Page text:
Understanding the IoT’s revolutionary potential to boost operational efficiency
The Internet of Things (IoT) has been in the spotlight for some time now, particularly with consumer uses like fitness trackers and smart fridges. And while some verticals such as utilities, transportation, and manufacturing are using the technology to generate real business value, more consumer-facing industries such as retail, grocery, hospitality, and restaurants are slow to catch on.
According to a late 2016 survey by PwC of top global retail executives, more than half had yet to implement, were struggling to define, or had no plans to develop a digital transformation strategy. While it’s unlikely we’ll see robotic servers and cashiers on a widespread scale anytime soon, IoT applications are making inroads in back-office operations. Connected devices and platforms are leading to improvements in efficiency, predictive maintenance, and trend forecasting, while generating new revenue streams and reducing energy and labor costs.
Service operators and retailers know that big data, automation, and personalization are all key to survival, and as IoT technologies and applicable use-cases have evolved, more businesses are poised to take the leap. A recent survey of food and grocery businesses by IGD found that 37 percent have deployed or are trialing IoT, while 58 percent are planning to partner with technology providers to maximize IoT opportunities.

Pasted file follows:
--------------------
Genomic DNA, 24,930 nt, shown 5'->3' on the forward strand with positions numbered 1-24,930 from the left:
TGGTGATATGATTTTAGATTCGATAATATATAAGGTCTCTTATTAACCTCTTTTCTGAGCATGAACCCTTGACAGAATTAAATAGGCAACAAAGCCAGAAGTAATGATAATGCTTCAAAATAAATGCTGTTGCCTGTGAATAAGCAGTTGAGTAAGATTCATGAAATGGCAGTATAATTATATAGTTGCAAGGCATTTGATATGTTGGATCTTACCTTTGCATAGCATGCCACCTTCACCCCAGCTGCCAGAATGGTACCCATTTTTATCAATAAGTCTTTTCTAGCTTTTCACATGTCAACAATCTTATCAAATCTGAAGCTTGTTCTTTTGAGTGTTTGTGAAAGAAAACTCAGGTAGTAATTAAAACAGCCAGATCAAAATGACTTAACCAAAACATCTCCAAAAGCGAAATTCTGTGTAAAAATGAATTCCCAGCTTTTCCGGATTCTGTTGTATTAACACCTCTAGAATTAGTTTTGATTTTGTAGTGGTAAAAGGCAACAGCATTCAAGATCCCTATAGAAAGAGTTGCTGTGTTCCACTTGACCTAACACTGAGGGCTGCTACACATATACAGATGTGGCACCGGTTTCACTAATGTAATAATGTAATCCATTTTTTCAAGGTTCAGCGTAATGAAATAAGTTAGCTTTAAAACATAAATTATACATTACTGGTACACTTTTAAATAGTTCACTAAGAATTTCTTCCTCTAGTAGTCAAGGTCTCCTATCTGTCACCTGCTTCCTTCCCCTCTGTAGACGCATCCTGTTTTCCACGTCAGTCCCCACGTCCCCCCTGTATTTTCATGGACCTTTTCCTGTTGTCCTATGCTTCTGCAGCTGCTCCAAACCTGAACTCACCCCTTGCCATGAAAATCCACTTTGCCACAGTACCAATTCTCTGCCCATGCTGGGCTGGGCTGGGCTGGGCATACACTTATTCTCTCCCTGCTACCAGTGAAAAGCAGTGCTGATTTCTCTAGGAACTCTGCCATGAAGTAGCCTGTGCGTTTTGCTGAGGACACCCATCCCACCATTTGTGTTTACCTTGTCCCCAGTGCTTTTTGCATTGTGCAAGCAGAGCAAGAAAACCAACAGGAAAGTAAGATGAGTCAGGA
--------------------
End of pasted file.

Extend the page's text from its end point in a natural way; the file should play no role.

And according to Juniper Research, retailers worldwide are expected to spend $12.5 billion by 2021 on IoT technologies, specifically hardware such as various sensors, gateways, Bluetooth beacons, controllers, and RFID tags. In 2016, retailers spent $2.7 billion connecting assets to the IoT, so the expected growth represents a 350% increase. This shows that the IoT is no longer just a trend, but a necessary tool to compete effectively in today’s market.
As with any emerging technology, it’s understandable that there may be confusion amongst those it would benefit the most. Here is an attempt to make a few fundamentals of IoT a bit clearer:
The OpSense Point of View on the Internet of Things
Digital devices (i.e. sensors) are increasingly embedded into everyday objects allowing them to augment and amplify their intended purpose. The OpSense point of view on the IoT is that it is an ecosystem comprised of several parts with distinct functions that take advantage of these augmented objects. There are certainly other valid lists, but at a basic level, an IoT ecosystem includes these components: sensors, gateways, security, data, and platform.
Sensors: Sensors represent hardware devices that enable objects to collect and transmit data. For example, a weight sensor placed on a store shelf can tell when inventory is running low.
Gateways: A gateway serves as the connection point between IoT devices and the cloud.
Security: With the collection of massive amounts of data, security needs to be a vital part of any IoT ecosystem. This is to protect you and your consumers’ privacy.